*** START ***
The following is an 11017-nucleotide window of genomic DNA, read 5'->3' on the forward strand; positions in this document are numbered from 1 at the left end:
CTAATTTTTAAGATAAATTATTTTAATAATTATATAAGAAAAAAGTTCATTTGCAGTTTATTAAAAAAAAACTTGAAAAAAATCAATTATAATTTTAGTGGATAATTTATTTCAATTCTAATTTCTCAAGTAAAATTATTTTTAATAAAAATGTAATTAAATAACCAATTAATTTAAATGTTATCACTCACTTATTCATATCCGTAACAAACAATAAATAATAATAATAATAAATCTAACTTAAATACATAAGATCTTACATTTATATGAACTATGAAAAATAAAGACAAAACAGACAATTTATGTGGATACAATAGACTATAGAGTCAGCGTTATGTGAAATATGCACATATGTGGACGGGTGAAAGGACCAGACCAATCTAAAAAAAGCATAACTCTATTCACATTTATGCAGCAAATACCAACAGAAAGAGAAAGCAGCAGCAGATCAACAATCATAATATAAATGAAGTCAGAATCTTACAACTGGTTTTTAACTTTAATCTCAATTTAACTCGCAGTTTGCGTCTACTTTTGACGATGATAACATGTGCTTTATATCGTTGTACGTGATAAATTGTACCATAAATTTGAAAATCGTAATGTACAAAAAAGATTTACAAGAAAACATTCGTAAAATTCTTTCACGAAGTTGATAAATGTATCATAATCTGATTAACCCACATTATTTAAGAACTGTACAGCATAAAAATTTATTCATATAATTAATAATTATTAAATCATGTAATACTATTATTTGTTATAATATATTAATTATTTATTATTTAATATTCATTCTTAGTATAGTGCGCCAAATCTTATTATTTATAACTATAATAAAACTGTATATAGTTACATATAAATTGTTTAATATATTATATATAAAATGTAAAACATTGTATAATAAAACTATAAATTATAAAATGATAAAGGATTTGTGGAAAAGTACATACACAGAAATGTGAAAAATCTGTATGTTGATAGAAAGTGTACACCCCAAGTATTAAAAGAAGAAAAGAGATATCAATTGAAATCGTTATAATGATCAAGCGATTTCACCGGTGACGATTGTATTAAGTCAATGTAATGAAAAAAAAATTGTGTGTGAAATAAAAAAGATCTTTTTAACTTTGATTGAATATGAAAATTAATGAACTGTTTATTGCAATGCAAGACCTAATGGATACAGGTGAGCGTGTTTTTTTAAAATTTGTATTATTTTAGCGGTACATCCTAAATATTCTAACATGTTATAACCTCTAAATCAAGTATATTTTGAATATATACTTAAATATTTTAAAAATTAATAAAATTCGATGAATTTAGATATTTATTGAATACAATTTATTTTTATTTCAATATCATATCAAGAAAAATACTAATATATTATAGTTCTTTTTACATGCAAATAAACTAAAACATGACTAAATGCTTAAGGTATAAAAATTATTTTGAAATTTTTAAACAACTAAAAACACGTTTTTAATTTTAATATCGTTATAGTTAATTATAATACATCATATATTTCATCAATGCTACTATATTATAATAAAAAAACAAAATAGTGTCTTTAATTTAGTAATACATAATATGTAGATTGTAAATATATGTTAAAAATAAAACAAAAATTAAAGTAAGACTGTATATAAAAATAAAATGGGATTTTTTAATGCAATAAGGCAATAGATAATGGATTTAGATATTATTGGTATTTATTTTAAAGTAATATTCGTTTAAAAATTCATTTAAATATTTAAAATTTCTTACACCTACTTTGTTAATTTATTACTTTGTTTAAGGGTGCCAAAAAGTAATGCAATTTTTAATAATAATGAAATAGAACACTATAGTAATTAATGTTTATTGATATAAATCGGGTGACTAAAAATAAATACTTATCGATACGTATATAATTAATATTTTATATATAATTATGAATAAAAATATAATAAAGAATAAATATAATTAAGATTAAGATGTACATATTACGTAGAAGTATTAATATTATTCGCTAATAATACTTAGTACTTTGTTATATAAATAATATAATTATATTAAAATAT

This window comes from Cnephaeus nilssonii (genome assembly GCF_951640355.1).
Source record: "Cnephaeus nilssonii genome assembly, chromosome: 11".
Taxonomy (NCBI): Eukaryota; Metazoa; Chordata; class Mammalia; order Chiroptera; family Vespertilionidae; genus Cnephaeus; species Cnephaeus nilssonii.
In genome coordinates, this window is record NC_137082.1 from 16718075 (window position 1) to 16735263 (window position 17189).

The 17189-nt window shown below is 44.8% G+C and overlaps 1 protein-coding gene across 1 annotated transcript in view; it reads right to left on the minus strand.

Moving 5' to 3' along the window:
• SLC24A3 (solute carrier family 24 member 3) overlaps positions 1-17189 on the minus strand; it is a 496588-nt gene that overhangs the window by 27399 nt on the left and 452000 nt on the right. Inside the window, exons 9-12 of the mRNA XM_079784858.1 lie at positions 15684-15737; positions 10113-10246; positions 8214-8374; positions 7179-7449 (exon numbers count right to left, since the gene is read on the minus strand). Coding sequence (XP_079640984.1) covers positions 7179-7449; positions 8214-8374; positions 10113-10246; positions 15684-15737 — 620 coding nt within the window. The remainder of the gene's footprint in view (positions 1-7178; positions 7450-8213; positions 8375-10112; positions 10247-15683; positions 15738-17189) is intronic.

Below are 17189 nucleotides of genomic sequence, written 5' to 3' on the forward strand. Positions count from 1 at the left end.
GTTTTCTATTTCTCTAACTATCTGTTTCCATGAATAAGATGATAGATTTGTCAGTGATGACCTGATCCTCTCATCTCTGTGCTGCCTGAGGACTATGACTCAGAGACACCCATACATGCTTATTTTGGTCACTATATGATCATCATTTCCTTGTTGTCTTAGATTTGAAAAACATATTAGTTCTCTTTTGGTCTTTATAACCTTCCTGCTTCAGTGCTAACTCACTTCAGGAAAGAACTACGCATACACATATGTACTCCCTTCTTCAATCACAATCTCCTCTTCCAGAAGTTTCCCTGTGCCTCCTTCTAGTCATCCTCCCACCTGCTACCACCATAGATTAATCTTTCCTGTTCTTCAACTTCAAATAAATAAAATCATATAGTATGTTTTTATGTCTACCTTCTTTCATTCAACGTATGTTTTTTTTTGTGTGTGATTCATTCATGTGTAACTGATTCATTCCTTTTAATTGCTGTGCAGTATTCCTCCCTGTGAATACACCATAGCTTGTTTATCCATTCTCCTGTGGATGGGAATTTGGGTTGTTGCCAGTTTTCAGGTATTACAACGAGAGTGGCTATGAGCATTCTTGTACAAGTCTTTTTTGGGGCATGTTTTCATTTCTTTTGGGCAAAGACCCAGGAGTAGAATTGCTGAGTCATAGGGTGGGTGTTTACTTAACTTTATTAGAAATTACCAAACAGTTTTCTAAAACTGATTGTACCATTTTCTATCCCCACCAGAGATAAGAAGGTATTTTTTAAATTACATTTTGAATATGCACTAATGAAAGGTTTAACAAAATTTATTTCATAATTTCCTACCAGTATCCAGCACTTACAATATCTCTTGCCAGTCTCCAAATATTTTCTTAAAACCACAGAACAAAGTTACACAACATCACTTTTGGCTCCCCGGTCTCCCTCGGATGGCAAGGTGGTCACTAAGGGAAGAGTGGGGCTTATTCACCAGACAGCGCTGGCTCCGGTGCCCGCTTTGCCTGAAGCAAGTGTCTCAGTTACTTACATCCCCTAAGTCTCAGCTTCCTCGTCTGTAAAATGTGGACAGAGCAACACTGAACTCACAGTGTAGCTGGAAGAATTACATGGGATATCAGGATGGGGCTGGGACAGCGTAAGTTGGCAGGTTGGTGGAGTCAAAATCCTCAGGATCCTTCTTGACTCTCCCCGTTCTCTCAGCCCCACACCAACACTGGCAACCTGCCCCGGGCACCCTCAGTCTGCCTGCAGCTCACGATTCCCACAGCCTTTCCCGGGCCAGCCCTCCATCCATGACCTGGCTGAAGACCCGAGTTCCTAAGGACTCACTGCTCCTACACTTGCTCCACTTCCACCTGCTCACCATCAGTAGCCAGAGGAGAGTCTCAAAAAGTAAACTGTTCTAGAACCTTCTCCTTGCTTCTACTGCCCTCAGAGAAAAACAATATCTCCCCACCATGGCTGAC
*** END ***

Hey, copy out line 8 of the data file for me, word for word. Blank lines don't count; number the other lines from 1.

Moving 5' to 3' along the window: